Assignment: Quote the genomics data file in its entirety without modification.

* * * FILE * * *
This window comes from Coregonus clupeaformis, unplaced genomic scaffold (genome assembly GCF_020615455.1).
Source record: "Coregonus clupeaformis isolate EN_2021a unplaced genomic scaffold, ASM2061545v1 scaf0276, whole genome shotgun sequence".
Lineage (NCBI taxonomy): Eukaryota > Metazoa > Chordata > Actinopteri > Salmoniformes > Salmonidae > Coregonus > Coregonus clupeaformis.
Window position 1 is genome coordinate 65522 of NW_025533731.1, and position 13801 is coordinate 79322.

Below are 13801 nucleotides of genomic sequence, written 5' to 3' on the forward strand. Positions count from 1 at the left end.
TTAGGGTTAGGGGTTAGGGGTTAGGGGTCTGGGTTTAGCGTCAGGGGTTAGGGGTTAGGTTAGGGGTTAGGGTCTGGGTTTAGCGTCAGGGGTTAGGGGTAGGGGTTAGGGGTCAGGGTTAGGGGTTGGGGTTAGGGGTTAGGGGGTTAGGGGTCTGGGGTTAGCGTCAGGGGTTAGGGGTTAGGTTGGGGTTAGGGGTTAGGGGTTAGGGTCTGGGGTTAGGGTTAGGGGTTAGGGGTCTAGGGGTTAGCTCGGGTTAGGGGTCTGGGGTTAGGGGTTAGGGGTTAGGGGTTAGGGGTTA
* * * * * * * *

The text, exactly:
This window comes from Coregonus clupeaformis, unplaced genomic scaffold (genome assembly GCF_020615455.1).
Source record: "Coregonus clupeaformis isolate EN_2021a unplaced genomic scaffold, ASM2061545v1 scaf0276, whole genome shotgun sequence".
Lineage (NCBI taxonomy): Eukaryota > Metazoa > Chordata > Actinopteri > Salmoniformes > Salmonidae > Coregonus > Coregonus clupeaformis.
Window position 1 is genome coordinate 65522 of NW_025533731.1, and position 13801 is coordinate 79322.

Below are 13801 nucleotides of genomic sequence, written 5' to 3' on the forward strand. Positions count from 1 at the left end.
TTAGGGTTAGGGGTTAGGGGTTAGGGGTCTGGGTTTAGCGTCAGGGGTTAGGGGTTAGGTTAGGGGTTAGGGTCTGGGTTTAGCGTCAGGGGTTAGGGGTAGGGGTTAGGGGTCAGGGTTAGGGGTTGGGGTTAGGGGTTAGGGGGTTAGGGGTCTGGGGTTAGCGTCAGGGGTTAGGGGTTAGGTTGGGGTTAGGGGTTAGGGGTTAGGGTCTGGGGTTAGGGTTAGGGGTTAGGGGTCTAGGGGTTAGCTCGGGTTAGGGGTCTGGGGTTAGGGGTTAGGGGTTAGGGGTTAGGGGTTA